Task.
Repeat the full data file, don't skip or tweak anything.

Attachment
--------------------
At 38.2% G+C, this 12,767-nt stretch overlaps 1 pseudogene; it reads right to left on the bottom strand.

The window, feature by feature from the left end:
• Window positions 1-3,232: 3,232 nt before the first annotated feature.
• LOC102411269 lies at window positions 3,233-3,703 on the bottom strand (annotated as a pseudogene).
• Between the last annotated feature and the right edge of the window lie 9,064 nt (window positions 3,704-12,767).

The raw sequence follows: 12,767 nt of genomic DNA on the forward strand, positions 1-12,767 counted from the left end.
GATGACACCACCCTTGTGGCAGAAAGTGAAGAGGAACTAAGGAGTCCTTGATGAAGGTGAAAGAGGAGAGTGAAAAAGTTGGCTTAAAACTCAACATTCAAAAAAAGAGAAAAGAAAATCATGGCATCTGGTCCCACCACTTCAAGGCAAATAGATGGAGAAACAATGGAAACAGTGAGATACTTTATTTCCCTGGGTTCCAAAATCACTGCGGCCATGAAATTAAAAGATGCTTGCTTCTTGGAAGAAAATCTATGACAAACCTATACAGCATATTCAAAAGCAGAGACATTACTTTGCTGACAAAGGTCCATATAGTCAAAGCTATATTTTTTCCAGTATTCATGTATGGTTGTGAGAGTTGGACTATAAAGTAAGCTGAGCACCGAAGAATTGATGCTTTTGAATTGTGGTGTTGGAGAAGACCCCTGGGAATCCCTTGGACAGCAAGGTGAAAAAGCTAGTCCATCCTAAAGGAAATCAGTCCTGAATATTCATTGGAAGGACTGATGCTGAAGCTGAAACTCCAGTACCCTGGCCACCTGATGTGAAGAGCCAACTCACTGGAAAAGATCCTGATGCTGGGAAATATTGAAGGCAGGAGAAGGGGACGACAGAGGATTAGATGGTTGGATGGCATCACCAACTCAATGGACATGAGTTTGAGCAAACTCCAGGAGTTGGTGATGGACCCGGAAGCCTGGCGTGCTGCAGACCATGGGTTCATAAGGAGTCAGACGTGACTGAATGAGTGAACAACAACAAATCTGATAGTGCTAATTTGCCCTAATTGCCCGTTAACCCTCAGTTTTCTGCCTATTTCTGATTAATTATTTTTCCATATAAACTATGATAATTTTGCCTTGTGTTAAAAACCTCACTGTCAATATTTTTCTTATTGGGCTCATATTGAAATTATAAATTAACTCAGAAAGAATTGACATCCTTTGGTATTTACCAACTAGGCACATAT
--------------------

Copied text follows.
At 38.2% G+C, this 12,767-nt stretch overlaps 1 pseudogene; it reads right to left on the bottom strand.

The window, feature by feature from the left end:
• Window positions 1-3,232: 3,232 nt before the first annotated feature.
• LOC102411269 lies at window positions 3,233-3,703 on the bottom strand (annotated as a pseudogene).
• Between the last annotated feature and the right edge of the window lie 9,064 nt (window positions 3,704-12,767).

The raw sequence follows: 12,767 nt of genomic DNA on the forward strand, positions 1-12,767 counted from the left end.
GATGACACCACCCTTGTGGCAGAAAGTGAAGAGGAACTAAGGAGTCCTTGATGAAGGTGAAAGAGGAGAGTGAAAAAGTTGGCTTAAAACTCAACATTCAAAAAAAGAGAAAAGAAAATCATGGCATCTGGTCCCACCACTTCAAGGCAAATAGATGGAGAAACAATGGAAACAGTGAGATACTTTATTTCCCTGGGTTCCAAAATCACTGCGGCCATGAAATTAAAAGATGCTTGCTTCTTGGAAGAAAATCTATGACAAACCTATACAGCATATTCAAAAGCAGAGACATTACTTTGCTGACAAAGGTCCATATAGTCAAAGCTATATTTTTTCCAGTATTCATGTATGGTTGTGAGAGTTGGACTATAAAGTAAGCTGAGCACCGAAGAATTGATGCTTTTGAATTGTGGTGTTGGAGAAGACCCCTGGGAATCCCTTGGACAGCAAGGTGAAAAAGCTAGTCCATCCTAAAGGAAATCAGTCCTGAATATTCATTGGAAGGACTGATGCTGAAGCTGAAACTCCAGTACCCTGGCCACCTGATGTGAAGAGCCAACTCACTGGAAAAGATCCTGATGCTGGGAAATATTGAAGGCAGGAGAAGGGGACGACAGAGGATTAGATGGTTGGATGGCATCACCAACTCAATGGACATGAGTTTGAGCAAACTCCAGGAGTTGGTGATGGACCCGGAAGCCTGGCGTGCTGCAGACCATGGGTTCATAAGGAGTCAGACGTGACTGAATGAGTGAACAACAACAAATCTGATAGTGCTAATTTGCCCTAATTGCCCGTTAACCCTCAGTTTTCTGCCTATTTCTGATTAATTATTTTTCCATATAAACTATGATAATTTTGCCTTGTGTTAAAAACCTCACTGTCAATATTTTTCTTATTGGGCTCATATTGAAATTATAAATTAACTCAGAAAGAATTGACATCCTTTGGTATTTACCAACTAGGCACATAT